Maulana Fazlullah or ‘Mullah Radio’, is the leader of Tehreek-e-Nafaz-e-Shariat-e-Mohammadi (TNSM), a banned Pakistani Islamic fundamentalist group, son in law also of Sufi Muhammad, the founder of TNSM. Fazlullah owes his nickname to the fact that he started an illegal FM radio channel in Swat in 2006 where he forced the locals to stop paying their utility bills and disobey the State of Pakistan. He also banned music, opposed the polio vaccination, stopped women from studying and refused them the right to vote. In nightly broadcasts the radio channel was used to perpetuate horrifying announcements of violators sentenced to beheading and other punishments.  Many believe also that Fazlullah ordered the attack on Malala Yousufzai.

After the 2007 siege of Lal Masjid, a TTP and TNSM merger took place as Mehsud and Fazlullah reached an understanding. After this Fazlullah received direct orders from Mehsud, managing to consolidate his political forces in Swat during a short ceasefire with the army. In November 2007, the Pakistani army captured Fazlullah’s headquarters and arrested his brother, prompting him to flee, hiding in the US controlled Kunar province in Afghanistan. Pakistan had urged Afghanistan and the US to take action against Fazlullah in response to cross-border raids but they made no efforts to do so .

 

On 7 Nov 2013 Fazlullah was elected Amir of the TTP, succeeding Hakimullah Mehsud. The decision to appoint him was surprising as it was assumed the leadership would remain in the hands of a member of the Mehsud tribe, this perhaps to quell criticism that the TTP head is always of this tribe. Fazlullah is undoubtedly the worst hardliner the TTP has, carrying also the dubious title of being Al Qaeda’s aide as well as CIA backed. It is rumoured also that the Afghan Taliban leader Mullah Omar backed him just because it was announced from Afghanistan.

 

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The other strongest contender was Said Ahmad aka Khalid Sajna, who opposed Fazlullah’s candidature. It is possible the Mehsuds are feeling cornered now and may soon become a weak link, there being a strong possibility of splinter groups forming in the near future. There are different factions in the TTP, Fazlullah being from the Swat camp.  Recently the TTP Shura expelled Ismatullah Muaviya, head of the Punjab Taliban as he welcomed talks with the government. He responded by saying that the Punjab Taliban has its own Shura and TTP cannot remove him. The Punjab Taliban split does not bode well for the TTP as this provided them with a foothold in the mainland, in addition to transportation and logistics. They even resorted to attacking Muaviya which resulted in his defection.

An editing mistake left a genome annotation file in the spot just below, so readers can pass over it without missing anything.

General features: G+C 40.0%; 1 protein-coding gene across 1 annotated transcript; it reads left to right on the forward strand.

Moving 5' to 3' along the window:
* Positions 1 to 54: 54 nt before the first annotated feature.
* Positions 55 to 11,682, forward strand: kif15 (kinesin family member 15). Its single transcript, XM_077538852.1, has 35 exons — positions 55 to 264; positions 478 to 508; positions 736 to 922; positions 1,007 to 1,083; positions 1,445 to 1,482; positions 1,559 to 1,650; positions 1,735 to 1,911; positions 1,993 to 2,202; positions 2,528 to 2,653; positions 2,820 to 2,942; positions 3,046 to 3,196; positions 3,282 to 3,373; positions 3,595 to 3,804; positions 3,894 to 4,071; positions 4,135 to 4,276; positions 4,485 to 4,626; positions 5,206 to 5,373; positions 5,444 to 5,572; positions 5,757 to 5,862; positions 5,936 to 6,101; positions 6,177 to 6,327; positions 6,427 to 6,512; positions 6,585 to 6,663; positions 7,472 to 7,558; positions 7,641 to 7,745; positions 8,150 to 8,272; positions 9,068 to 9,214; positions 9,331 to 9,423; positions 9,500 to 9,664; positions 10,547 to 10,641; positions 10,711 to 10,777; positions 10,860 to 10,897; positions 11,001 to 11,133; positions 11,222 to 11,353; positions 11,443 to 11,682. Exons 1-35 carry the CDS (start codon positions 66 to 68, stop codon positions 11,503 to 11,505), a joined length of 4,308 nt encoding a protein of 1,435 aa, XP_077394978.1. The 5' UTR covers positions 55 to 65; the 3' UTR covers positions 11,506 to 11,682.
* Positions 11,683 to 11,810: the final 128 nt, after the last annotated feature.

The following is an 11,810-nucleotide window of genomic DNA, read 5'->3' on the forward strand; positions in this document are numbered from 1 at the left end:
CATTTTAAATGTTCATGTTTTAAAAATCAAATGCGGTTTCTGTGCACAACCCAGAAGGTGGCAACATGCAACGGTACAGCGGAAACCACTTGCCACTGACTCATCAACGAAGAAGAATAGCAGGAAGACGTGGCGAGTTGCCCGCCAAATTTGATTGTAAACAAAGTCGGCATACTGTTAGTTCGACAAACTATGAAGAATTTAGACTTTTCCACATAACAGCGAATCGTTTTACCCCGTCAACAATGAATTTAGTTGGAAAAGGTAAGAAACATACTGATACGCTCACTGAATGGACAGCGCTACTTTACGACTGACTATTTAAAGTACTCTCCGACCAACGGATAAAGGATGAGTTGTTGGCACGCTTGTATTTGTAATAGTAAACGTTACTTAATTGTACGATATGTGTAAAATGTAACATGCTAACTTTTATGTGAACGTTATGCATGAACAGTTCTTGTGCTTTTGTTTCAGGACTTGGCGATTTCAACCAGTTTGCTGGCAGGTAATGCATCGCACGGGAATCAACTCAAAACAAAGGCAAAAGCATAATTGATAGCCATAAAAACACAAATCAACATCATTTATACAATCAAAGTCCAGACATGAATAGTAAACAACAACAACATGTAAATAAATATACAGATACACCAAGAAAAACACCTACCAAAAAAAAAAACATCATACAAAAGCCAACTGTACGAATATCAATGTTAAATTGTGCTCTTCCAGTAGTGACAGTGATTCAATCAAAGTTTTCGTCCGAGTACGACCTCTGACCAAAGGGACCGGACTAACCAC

The TTP may have outlived its utility for those that held its reins and helped organise it. The Americans are leaving Afghanistan in 2014 and are in the process of slowly disowning, wanting no longer to be any part of it. It therefore appears that India will be left behind to deal with the aftermath and take most of the blame. Maulana Fazlullah definitely has the backing of some factions in the Afghan government, but the Karzai setup refuses to acknowledge this.

 

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The Afghan Taliban have termed Hakimullah Mehsud a martyr yet show TTP as a separate entity, simply playing games with them. This is also in America’s favour as the US wants to have talks with the Afghan Taliban yet no dealings with the TTP. In the long run America would definitely still have some vested interest in the TTP, as long as it safely leaves the region. After the US leave it will be TTP and India left dealing with them …or the remnants of the TTP. Another interesting case study is that of the Jamaat Islami (JI), PTI and TTP. The JI are the origin of the Takfiri ideology so they can be called the father of TTP, many PTI members today ex Jamaat. All three are interlinked, the Jamaat leader Munawar Hasan’s son having very close links to Al Qaeda and the CIA. The PTI may also be clamouring to stop NATO supplies, yet the province it rules, KPK, has received Rs35 bn ($560 millionUS) aid from NATO. They all have common links and refuse therefore to condemn each other. As the TTP has excluded JI, PTI, PMLN and JUI from bomb attacks , the game now edges to a close as the TTP becomes less useful for its masters, more of a liability.

 

 

 

 

sabena sidiqi

Sabena Siddiqi

Lawyer by education, writer and observer at large.
I write on Pakistan-centric and geopolitical matters to highlight Pakistan and its real potential vis a vis this region. This is my contribution for my country 

@Sabena_Siddiqi  on Twitter